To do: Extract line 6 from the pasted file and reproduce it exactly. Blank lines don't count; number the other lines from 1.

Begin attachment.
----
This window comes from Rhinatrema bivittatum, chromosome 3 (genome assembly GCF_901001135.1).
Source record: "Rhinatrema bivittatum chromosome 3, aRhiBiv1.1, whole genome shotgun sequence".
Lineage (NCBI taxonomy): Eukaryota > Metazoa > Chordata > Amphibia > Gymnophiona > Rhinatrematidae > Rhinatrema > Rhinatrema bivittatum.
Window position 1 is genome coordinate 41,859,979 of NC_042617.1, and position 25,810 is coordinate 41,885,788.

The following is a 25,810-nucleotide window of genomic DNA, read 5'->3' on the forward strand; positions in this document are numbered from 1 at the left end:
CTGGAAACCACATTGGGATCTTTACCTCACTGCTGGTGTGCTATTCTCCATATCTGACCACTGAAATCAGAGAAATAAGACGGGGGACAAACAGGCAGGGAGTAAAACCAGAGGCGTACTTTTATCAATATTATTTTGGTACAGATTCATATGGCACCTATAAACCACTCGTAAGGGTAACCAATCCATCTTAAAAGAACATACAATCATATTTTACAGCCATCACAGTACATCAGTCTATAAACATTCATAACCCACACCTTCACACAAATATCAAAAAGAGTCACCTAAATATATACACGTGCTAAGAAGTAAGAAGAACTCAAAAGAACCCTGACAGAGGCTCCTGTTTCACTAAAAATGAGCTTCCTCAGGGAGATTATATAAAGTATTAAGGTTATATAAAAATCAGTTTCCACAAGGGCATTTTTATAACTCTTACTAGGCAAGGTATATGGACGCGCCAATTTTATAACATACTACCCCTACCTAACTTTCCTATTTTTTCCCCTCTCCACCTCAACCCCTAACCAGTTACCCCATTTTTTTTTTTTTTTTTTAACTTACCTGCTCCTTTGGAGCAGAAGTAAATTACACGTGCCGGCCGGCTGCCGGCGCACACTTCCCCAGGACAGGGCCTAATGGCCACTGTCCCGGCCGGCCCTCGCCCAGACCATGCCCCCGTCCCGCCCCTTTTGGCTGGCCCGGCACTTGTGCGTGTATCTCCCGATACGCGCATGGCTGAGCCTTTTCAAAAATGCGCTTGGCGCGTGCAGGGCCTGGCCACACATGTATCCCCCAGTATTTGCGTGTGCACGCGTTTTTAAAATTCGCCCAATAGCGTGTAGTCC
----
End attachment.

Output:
CTGGAAACCACATTGGGATCTTTACCTCACTGCTGGTGTGCTATTCTCCATATCTGACCACTGAAATCAGAGAAATAAGACGGGGGACAAACAGGCAGGGAGTAAAACCAGAGGCGTACTTTTATCAATATTATTTTGGTACAGATTCATATGGCACCTATAAACCACTCGTAAGGGTAACCAATCCATCTTAAAAGAACATACAATCATATTTTACAGCCATCACAGTACATCAGTCTATAAACATTCATAACCCACACCTTCACACAAATATCAAAAAGAGTCACCTAAATATATACACGTGCTAAGAAGTAAGAAGAACTCAAAAGAACCCTGACAGAGGCTCCTGTTTCACTAAAAATGAGCTTCCTCAGGGAGATTATATAAAGTATTAAGGTTATATAAAAATCAGTTTCCACAAGGGCATTTTTATAACTCTTACTAGGCAAGGTATATGGACGCGCCAATTTTATAACATACTACCCCTACCTAACTTTCCTATTTTTTCCCCTCTCCACCTCAACCCCTAACCAGTTACCCCATTTTTTTTTTTTTTTTTTAACTTACCTGCTCCTTTGGAGCAGAAGTAAATTACACGTGCCGGCCGGCTGCCGGCGCACACTTCCCCAGGACAGGGCCTAATGGCCACTGTCCCGGCCGGCCCTCGCCCAGACCATGCCCCCGTCCCGCCCCTTTTGGCTGGCCCGGCACTTGTGCGTGTATCTCCCGATACGCGCATGGCTGAGCCTTTTCAAAAATGCGCTTGGCGCGTGCAGGGCCTGGCCACACATGTATCCCCCAGTATTTGCGTGTGCACGCGTTTTTAAAATTCGCCCAATAGCGTGTAGTCC